If you’ve come across a litter of kittens, you may be tempted to scoop the whole bundle up into your arms, give them a big cuddle and take them to the safety of your home. But not all litters need intervention, and ‘rescuing’ kittens can be worse in the long run than leaving nature to take its course. As strong as the urge to nurture these helpless little cats is, you must fight it, and take the time to learn how to help the litter for the best possible outcome instead.
A pile of kittens by a bin or in a ditch might seem abandoned. But once you learn that mother cats leave their offspring regularly, often for hours at a time, you may find the kittens are just waiting the return of their dinner. There are some simple ways to help you identify whether a kittens wellbeing might be an immediate concern or whether the little kittens can survive until parental supervision returns. Use our helpful tips below to decide if intervention is necessary before you act!
The first step is to estimate the age of the kittens. Try not to fall in love with their little wet noses and big eyes. Instead, remember that kittens are born blind and deaf and cannot regulate their own temperatures or even expel waste by themselves for the first few weeks. In the animal kingdom, this is called being born altricial, completely helpless, just like newly born humans. Kittens are born relatively immobile, unable to feed or care for themselves, entirely dependant on their mothers. Are the kittens you’ve found looking lively and moving around, or are they much too young for that? A kitten may be 3-4 weeks before they show strong independent and purposeful movement. If the litter are bright eyed, curious, and playful, they may be at least four weeks old, and capable of waiting for their mother to return. If they look younger, are not moving independently or seem incapable, they are likely neonatal. This is the term for kittens younger than 3 weeks old
Next, you should assess the scene. What time of year is it, and what type of weather? Are the kittens well protected from rain and wind? On a warm summer day, the little bundles of fur might be fine where they are. In winter, or any inclement weather, kittens, especially neo natal ones, are at increased risk of hypothermia and extra attention must be given to ensure they are safe. If the siblings really are abandoned, and have been alone for any amount of time, they will likely be dirty, may be screaming in hunger and their nest may appear heavily soiled. Conversely, if they look chirpy, with clean fur and bright eyes, they likely have a mother taking care of them.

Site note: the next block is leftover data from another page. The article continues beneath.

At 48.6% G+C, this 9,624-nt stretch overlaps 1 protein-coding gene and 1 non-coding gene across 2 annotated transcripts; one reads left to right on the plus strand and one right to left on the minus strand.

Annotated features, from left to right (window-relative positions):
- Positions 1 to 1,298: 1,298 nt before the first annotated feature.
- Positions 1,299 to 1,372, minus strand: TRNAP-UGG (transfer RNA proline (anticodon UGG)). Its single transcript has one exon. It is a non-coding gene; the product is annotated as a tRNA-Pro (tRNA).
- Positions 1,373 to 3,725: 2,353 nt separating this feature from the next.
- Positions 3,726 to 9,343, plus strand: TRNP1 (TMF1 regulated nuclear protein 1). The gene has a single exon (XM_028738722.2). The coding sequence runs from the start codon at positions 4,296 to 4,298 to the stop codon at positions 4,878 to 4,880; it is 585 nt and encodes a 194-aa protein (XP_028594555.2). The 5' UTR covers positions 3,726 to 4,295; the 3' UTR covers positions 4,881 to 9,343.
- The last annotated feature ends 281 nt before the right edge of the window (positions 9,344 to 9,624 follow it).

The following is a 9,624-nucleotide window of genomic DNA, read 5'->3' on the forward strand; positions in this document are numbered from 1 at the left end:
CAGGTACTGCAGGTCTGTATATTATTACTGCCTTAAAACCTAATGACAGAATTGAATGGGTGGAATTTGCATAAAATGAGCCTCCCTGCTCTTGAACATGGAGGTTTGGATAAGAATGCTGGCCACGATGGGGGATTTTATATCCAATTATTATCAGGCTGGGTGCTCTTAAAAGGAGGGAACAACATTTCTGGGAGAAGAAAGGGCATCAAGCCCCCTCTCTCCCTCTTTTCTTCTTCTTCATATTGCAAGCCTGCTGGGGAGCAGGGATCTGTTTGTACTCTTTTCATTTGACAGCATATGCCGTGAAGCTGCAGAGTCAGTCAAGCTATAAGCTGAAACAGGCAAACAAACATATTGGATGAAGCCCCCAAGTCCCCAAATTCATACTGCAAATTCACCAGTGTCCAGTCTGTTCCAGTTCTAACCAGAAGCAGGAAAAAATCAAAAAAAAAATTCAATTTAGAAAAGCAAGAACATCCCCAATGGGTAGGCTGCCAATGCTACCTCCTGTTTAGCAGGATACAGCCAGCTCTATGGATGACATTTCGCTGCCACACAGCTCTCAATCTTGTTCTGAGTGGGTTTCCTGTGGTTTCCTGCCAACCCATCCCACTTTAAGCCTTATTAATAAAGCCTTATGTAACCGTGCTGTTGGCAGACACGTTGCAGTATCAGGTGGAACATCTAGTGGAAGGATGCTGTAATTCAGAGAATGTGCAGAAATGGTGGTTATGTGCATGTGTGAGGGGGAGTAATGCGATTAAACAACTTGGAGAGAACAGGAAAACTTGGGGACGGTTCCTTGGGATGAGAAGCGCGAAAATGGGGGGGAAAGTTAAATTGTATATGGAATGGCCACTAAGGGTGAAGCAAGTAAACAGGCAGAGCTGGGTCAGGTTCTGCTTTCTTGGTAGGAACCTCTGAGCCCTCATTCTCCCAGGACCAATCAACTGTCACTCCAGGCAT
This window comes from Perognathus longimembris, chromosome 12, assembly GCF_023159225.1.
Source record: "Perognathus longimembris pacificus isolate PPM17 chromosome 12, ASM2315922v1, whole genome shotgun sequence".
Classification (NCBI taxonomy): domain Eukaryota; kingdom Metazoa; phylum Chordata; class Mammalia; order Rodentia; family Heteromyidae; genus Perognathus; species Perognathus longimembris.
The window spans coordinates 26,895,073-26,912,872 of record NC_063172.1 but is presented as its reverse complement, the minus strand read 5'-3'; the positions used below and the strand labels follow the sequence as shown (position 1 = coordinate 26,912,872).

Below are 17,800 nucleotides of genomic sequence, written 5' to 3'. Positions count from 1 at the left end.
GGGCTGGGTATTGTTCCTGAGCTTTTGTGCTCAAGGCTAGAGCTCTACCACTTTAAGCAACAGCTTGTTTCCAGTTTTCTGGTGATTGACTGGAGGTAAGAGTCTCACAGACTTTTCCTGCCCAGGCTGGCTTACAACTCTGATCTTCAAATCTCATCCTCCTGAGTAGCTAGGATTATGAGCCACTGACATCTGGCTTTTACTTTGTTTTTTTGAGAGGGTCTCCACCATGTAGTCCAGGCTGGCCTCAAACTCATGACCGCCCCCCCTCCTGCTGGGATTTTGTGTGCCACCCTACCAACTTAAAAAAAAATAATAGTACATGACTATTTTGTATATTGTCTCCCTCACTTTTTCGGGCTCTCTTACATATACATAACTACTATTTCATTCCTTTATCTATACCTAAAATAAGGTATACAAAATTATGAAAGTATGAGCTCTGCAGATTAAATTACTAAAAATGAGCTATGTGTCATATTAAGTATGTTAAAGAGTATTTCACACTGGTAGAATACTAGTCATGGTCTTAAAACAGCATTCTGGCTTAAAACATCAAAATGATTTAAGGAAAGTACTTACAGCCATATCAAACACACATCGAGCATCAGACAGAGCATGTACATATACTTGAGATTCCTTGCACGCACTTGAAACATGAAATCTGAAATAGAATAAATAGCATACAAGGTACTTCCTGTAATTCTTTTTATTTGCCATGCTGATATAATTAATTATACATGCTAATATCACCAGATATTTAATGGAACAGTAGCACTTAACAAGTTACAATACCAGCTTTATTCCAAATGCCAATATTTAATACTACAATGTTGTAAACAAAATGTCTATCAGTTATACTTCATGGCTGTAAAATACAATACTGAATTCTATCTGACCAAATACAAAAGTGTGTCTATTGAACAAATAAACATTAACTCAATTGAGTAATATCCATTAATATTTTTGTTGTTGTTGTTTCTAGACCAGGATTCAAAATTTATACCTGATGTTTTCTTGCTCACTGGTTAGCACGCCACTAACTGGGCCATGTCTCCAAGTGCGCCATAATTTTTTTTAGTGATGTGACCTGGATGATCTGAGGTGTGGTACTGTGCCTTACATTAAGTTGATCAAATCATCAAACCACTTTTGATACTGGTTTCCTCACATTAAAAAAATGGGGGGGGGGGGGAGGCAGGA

Observe the scene for as long as you can. Watch from a safe distance of at least 30ft until the mother returns. If you can’t stay to surveil, appoint a friend or family member who can, or reach out to a community Facebook group and explain the situation. Kind-hearted neighbours may offer to observe until enough information is attained in order to react appropriately. Do not touch, intervene or move the litter until you are 100% sure it is the correct decision to make and will save their lives.
Still convinced you should intervene and rescue the kittens? Taking care of kittens of this age is not for the faint hearted. They may require bottle feeding every 2 hours, need help expelling their waste and raising them successfully can be very labour intensive. You might require a team of adults to take shifts of looking after the litter, do you have support like that around you? Do you have access to the equipment necessary, a cage, blankets, food and syringes for feeding, a warm dry place to keep the kittens safe? Do you have the time required to dedicate yourself to the wellbeing of the litter?
Taking a litter is the last resort for the SPCA. We are currently overwhelmed by the quantity of newborn and neonatal litters and we regularly rely on foster parents for help. Ideally, we could monitor the litter for their health and, when the time is right, capture the mother and spay her before release to prevent another litter. Please consider your options before you act, use your head and not your heart and make decisions that will benefit the mother and her babies. Allowing nature to take its own path without intervention may be the best course of action for everyone involved. In an emergency, or if you need more advice even after researching the situation thoroughly, call us at 086 8032592 or reach us by email at firstname.lastname@example.org. Our volunteers are available to discuss your options and guide you to the best decision possible.
Thank you for caring!